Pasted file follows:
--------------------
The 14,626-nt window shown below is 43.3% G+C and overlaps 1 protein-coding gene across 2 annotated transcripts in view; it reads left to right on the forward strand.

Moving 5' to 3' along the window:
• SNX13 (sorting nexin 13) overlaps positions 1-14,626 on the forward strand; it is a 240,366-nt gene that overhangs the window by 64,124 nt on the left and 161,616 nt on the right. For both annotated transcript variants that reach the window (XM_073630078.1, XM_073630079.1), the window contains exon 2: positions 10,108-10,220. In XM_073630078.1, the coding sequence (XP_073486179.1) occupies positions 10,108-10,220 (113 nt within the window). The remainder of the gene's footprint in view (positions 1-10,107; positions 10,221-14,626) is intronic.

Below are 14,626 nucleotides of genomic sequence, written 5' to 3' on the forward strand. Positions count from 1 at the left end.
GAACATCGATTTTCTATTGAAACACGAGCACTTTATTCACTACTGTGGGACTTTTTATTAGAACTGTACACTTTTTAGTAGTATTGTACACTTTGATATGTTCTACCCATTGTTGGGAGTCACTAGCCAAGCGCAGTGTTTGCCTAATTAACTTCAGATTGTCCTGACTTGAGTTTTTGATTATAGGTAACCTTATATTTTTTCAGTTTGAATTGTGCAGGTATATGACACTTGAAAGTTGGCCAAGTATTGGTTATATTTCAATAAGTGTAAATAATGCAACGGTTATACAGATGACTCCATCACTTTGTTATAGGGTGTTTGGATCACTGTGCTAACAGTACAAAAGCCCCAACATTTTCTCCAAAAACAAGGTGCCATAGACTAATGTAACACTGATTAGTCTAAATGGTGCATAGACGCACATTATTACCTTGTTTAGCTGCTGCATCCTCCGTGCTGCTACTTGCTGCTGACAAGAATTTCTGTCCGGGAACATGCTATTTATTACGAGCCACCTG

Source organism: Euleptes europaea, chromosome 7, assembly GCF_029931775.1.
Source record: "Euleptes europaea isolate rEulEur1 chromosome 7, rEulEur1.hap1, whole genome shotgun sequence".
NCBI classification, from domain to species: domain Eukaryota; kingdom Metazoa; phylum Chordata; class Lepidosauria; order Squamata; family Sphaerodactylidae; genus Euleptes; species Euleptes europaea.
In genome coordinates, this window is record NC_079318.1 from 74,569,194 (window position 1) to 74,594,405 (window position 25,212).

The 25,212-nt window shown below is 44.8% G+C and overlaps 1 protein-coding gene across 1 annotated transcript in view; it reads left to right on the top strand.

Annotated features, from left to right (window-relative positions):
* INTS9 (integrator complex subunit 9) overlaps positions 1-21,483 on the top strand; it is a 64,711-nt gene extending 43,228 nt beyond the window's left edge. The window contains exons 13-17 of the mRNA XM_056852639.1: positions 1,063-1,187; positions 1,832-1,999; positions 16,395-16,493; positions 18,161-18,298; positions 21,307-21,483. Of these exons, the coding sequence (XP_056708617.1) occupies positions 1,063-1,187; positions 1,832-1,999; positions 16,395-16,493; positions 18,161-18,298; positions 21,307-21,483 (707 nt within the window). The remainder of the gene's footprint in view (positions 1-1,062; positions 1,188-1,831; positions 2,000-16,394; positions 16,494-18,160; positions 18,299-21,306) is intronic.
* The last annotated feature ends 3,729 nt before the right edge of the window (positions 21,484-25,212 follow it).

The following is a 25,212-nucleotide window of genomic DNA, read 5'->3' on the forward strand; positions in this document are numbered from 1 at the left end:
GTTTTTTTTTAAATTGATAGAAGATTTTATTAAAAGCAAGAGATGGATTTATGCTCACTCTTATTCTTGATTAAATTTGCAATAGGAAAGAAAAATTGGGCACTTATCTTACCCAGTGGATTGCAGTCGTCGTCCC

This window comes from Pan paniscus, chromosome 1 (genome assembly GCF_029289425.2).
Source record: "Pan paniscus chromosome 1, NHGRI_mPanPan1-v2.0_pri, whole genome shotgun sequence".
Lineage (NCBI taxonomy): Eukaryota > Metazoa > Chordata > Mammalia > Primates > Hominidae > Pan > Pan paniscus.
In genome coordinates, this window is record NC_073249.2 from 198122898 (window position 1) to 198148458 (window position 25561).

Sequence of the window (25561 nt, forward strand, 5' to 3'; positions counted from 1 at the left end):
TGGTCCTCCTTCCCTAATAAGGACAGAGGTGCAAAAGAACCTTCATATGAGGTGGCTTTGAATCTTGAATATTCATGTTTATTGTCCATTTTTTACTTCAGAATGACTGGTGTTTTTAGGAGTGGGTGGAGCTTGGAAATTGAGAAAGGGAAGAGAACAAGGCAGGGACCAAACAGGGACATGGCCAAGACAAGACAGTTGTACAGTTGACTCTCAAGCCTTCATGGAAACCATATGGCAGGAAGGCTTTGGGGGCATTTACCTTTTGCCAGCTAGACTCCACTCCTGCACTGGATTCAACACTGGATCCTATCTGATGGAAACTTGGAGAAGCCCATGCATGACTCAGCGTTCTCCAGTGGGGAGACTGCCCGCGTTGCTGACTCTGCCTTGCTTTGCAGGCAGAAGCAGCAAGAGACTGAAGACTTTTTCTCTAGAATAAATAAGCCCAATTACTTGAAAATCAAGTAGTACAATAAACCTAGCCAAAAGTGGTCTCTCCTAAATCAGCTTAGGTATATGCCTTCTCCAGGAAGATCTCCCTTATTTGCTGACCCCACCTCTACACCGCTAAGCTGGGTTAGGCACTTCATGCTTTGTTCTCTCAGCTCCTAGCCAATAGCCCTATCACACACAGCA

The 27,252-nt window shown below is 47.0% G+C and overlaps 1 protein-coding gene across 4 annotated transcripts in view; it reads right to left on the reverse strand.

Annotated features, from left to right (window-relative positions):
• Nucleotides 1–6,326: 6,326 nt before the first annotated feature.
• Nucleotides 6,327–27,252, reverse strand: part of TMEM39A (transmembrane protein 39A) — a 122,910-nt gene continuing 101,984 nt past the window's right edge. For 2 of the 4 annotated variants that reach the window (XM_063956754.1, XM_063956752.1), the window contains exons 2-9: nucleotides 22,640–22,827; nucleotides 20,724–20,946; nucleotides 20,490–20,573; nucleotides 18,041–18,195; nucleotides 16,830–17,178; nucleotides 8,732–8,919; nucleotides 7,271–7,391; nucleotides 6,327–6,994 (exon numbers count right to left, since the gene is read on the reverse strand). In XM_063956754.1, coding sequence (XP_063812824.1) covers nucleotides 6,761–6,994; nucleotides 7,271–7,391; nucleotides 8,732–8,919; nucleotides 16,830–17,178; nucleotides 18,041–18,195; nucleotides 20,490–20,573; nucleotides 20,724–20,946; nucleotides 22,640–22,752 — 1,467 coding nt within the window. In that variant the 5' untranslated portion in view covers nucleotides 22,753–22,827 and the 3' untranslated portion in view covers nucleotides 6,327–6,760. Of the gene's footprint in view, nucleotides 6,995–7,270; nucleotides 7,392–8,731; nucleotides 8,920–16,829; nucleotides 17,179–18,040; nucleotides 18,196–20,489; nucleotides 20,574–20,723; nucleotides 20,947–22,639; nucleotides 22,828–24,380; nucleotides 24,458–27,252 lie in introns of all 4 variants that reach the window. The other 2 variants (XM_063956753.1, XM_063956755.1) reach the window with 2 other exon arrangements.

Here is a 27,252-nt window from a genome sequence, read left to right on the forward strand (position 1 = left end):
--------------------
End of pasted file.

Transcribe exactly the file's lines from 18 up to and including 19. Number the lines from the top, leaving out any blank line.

Lineage (NCBI taxonomy): Eukaryota > Metazoa > Chordata > Mammalia > Primates > Hominidae > Pan > Pan paniscus.
In genome coordinates, this window is record NC_073249.2 from 198122898 (window position 1) to 198148458 (window position 25561).